Preventing power quality issues caused by electric vehicle charging

Photo: ElaadNL
Photo: ElaadNL
Along with ElaadNL, PhD researcher Tim Slangen studied the phenomenon known as supraharmonic disturbances, which can adversely affect the operation and efficiency of electrical appliances.

With the growing and obvious concerns about climate change, the transition from fossil to renewable energy is accelerating. The need for an accelerating transition also applies to the mobility sector where vehicles with internal combustion engines are being replaced by electric vehicles. However, charging these electric vehicles introduces several challenges for the electricity network in terms of capacity and power quality. For his PhD research, Tim Slangen studied one of the challenges relating to electric vehicle charging and how best to instigate the smooth integration of electric vehicles into the electricity system by preventing power quality disturbances.

The internal combustion engine (ICE) has been the mainstay in the motor industry for more than 100 years. A host of everyday transportation vehicles in the mobility sector rely on ICEs such as cars, buses, trucks, and construction equipment. Their use leads to pollution such as excess CO2 emissions, which contributes to climate change.

"We must take significant actions to reduce greenhouse gas emissions, and one way to do this is via electric vehicles," says Tim Slangen , PhD researcher at the Department of Electrical Engineering.

Moving to electric vehicles comes with issues though, as Slangen points out. "New technologies are needed for the batteries, and there’s the need for proper charging infrastructure. Technical support for the user is also critical. And charging the batteries of an electric vehicle in an efficient manner by connecting the vehicle to the grid leads to challenges for the electricity network."

Electric vehicles convert AC voltage from the electrical grid to DC voltage to charge the batteries of vehicles using a rectifier. "However, this charging if not done correctly can lead to power quality disturbances, one of which is known as supraharmonics," says Slangen.

Supraharmonic disturbances

But what are supraharmonics? Slangen explains: "Supraharmonics are waveform distortions in voltage and current with a frequency between 2 and 150 kHz. ’Supra’ means above or beyond, and refers to the disturbances being at a higher frequency than traditional harmonics."

It’s a topic that has gained a lot of interest over the last decade due to the increase in unwanted interference effects on the electrical network, such as audible noise, failure of consumer electronics, failing of cable terminations, and problems with residual current protection devices. "The phenomenon is not new, but in the recent years, due to the increasing number of large devices, like electric vehicle chargers, the interference has become more prominent, " adds Slangen.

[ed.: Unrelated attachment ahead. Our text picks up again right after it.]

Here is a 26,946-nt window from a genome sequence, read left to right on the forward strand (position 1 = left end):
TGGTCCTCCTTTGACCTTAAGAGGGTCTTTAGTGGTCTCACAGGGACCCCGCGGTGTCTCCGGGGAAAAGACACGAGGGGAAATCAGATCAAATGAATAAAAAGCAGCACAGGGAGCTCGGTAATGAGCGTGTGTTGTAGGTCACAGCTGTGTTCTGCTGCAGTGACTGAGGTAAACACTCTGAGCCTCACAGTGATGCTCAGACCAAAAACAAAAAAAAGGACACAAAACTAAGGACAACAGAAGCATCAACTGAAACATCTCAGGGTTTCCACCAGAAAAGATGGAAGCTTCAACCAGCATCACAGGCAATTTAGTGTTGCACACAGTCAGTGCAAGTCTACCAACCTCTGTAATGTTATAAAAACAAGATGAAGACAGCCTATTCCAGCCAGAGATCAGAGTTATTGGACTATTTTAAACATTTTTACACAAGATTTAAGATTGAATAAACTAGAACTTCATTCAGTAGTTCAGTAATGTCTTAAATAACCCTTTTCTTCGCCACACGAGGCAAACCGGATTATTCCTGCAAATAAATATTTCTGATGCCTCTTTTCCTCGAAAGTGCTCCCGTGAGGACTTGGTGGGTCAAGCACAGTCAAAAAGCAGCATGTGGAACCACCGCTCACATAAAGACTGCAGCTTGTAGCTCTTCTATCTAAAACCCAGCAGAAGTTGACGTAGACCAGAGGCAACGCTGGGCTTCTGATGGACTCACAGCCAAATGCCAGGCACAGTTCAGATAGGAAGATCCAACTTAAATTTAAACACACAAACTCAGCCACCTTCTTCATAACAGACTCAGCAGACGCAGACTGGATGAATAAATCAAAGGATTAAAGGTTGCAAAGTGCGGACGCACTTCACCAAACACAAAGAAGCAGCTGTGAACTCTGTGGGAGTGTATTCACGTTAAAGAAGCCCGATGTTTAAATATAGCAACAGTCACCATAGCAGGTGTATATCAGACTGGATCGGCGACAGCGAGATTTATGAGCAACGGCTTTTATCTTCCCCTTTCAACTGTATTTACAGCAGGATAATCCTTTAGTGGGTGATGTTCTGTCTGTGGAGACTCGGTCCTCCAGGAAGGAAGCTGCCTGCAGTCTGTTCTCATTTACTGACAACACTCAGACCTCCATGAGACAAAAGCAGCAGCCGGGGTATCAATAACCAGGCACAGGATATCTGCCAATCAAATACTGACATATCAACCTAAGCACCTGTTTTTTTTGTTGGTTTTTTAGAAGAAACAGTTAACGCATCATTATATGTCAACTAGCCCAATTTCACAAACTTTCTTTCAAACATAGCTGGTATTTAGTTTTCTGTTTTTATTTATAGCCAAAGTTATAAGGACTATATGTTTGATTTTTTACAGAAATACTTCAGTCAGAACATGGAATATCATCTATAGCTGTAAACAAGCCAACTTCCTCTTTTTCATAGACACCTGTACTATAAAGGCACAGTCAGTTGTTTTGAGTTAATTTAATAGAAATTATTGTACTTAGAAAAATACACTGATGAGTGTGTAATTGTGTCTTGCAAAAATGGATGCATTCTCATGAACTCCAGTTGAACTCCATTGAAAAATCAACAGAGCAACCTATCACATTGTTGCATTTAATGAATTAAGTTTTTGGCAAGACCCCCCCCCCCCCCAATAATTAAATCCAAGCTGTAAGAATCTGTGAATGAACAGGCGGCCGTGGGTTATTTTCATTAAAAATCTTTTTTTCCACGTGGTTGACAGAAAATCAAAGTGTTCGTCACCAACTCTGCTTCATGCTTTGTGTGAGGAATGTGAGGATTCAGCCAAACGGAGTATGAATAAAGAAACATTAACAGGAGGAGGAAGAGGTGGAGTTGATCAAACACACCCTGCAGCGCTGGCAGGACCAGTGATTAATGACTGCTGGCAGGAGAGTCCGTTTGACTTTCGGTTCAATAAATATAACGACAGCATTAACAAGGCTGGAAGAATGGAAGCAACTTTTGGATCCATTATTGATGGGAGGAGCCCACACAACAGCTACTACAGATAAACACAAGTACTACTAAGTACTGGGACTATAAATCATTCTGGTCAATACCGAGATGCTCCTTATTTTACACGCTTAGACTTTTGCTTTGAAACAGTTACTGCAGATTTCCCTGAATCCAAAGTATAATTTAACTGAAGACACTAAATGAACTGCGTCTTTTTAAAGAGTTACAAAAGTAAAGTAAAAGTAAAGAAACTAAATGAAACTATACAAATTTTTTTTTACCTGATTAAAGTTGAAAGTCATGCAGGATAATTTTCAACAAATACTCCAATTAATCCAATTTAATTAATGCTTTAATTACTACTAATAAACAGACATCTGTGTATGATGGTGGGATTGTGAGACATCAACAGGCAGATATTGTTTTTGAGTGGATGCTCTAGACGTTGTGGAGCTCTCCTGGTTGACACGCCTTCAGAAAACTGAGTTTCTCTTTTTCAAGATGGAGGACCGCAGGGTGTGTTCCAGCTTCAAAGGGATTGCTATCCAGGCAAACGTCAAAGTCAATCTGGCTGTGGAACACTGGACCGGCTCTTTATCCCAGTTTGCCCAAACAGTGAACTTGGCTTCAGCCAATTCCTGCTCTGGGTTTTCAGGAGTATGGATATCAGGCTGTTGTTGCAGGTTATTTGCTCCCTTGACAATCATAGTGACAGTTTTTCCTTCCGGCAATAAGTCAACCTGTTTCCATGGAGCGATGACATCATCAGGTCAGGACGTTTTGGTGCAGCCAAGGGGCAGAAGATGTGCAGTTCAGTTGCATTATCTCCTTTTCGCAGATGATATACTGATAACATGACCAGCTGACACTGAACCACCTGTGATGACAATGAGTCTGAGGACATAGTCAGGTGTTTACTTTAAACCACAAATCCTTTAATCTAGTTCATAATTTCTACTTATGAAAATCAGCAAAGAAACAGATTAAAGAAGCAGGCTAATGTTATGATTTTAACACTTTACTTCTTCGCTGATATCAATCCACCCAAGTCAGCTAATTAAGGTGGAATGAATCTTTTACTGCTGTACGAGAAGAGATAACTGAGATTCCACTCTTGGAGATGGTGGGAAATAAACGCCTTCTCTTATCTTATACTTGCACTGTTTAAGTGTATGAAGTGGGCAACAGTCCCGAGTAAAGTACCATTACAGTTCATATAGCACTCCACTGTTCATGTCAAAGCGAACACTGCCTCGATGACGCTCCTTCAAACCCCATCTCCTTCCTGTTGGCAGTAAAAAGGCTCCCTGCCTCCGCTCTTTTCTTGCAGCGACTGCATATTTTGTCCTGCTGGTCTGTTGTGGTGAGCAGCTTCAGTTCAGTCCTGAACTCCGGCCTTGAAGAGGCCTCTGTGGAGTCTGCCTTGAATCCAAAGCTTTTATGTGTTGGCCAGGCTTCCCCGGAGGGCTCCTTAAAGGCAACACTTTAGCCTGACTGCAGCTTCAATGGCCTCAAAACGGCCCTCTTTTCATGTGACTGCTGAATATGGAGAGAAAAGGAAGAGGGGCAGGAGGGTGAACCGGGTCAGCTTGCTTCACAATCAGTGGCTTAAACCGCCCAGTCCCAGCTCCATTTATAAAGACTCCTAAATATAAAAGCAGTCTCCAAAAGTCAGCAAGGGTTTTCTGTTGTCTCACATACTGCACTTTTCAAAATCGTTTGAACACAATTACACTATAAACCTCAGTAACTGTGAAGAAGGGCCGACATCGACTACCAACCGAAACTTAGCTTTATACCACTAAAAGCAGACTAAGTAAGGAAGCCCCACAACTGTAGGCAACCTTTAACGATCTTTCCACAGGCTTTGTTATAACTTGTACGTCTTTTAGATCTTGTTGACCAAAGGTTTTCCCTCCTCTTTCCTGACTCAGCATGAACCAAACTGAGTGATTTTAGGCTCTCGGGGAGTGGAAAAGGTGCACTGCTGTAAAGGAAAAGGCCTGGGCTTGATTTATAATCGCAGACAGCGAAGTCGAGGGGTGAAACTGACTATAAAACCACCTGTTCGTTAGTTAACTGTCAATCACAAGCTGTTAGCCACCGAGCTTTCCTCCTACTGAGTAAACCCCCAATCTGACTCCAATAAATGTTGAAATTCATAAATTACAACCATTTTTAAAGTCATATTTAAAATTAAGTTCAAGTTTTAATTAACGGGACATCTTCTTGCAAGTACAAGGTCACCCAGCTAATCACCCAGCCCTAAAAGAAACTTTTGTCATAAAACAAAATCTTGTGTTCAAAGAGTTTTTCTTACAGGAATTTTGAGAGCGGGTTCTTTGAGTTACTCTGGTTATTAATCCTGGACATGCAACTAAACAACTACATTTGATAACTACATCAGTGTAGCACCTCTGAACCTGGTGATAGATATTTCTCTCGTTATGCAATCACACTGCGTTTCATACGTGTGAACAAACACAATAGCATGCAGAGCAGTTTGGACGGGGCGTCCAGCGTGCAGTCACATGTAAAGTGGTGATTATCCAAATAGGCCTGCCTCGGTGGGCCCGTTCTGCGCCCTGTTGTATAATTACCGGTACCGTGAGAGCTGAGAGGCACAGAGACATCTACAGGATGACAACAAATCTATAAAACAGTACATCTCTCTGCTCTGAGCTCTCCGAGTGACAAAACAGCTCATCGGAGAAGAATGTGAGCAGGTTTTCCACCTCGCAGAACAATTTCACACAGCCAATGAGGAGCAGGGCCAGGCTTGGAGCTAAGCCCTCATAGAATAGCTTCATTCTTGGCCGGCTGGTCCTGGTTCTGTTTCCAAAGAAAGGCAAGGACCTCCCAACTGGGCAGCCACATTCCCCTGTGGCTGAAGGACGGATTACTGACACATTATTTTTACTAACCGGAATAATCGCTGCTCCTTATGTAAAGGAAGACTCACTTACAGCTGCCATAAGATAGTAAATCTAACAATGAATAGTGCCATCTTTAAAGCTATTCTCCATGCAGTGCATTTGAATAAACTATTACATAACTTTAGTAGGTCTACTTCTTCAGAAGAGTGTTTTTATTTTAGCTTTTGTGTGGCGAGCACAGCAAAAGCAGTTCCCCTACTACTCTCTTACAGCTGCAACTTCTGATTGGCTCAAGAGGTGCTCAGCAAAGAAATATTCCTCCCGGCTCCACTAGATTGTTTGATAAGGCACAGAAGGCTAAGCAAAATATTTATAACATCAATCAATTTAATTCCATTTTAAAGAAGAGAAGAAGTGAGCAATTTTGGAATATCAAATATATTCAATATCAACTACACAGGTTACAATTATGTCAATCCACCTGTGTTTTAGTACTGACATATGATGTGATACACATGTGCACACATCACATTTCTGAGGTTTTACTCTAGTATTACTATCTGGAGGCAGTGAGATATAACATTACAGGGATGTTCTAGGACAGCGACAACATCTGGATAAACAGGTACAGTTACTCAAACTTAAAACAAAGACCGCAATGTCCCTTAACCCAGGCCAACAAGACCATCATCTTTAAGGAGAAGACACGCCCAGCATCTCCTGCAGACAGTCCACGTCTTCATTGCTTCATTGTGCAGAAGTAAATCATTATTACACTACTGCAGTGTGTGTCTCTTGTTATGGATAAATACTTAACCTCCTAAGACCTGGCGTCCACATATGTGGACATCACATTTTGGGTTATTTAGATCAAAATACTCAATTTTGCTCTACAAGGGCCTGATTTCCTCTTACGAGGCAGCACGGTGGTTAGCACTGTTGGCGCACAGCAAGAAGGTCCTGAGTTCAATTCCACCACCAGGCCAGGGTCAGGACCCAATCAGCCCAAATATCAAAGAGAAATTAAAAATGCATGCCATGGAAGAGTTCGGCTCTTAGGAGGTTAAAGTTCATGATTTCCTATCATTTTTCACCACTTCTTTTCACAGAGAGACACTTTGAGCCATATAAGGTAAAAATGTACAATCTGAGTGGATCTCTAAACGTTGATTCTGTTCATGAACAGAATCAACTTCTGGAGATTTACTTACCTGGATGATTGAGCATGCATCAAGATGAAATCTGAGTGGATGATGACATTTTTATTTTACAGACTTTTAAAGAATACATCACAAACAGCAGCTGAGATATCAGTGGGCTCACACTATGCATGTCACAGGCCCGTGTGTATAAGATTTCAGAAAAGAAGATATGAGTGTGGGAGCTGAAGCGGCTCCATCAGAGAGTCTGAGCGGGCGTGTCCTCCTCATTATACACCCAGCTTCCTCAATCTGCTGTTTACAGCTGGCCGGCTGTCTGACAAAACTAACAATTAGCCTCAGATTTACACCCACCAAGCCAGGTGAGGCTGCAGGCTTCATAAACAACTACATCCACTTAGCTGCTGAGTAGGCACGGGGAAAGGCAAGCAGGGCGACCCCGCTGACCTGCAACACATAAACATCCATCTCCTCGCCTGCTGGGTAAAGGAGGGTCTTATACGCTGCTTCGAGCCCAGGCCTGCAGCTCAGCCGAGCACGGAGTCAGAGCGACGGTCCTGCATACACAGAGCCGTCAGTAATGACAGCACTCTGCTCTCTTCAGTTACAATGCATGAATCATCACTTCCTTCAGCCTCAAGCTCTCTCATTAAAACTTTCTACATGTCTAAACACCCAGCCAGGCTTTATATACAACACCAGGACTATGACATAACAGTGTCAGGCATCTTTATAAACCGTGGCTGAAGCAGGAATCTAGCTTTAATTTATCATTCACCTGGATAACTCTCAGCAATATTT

With all of these issues at play with supraharmonics, a standard solution is required to prevent more interference in the future, particularly as more and more large devices like electrical vehicles are connected to the electricity network.

Rectifying the rectifier

Nowadays, rectifiers are commonplace in our daily lives such as in the charger for a mobile phone or in LED lamps. "Even these small devices create supraharmonic disturbances that should and need to be addressed," says Slangen.

While the charging of these small devices can lead to supraharmonic disturbances for the electricity network, they are incomparable to the disturbances created by larger devices, such as electric vehicle chargers. "There is a drive to switch to electric vehicles, which is beneficial for the environment. But all of these vehicles plugged into the electricity network create new challenges, of which those related to supraharmonics."

Several chargers

For his PhD research, Tim Slangen explored in detail the phenomenon of supraharmonic disturbances, with a particular focus on electric vehicle charging using a combination of laboratory and field experiments.

As part of his research, Slangen performed measurements at different locations throughout the Netherlands to determine the effects in several grids with multiple electric vehicle chargers. Data from these experiments helped provide insight into the nature of the disturbances in practice.

Then in the laboratory, Slangen tested several chargers, with these chargers subject to varying disturbances, different network configurations, and tested for all their operating conditions to obtain a "fingerprint" of their disturbances.

High frequency considerations

"Supraharmonic distortions are inherently high frequency, and this can affect electrical devices in many ways. For example, devices can heat up quite a lot, which is not usually experienced with traditional disturbances such as harmonics," says Slangen. "This all means reduced lifetime and failure of components."

Slangen’s work has identified several parameters that affect supraharmonics. "We found that the disturbances depend on the state-of-charge of the battery connected to the charger."

All of this should be taken into account in future testing and certification of chargers, for instance by the ElaadNL test lab. From Slangen’s work, these findings are used to test all chargers and electric vehicles, even for issues that are not standardized yet.

Future ambition

Slangen’s future ambition is to work on the energy transition challenges and contribute to a better climate.

As of November 2023, Slangen is working as Grid Strategist Power Quality & Protection at Stedin, which is one of the three major distribution network operators in the Netherlands.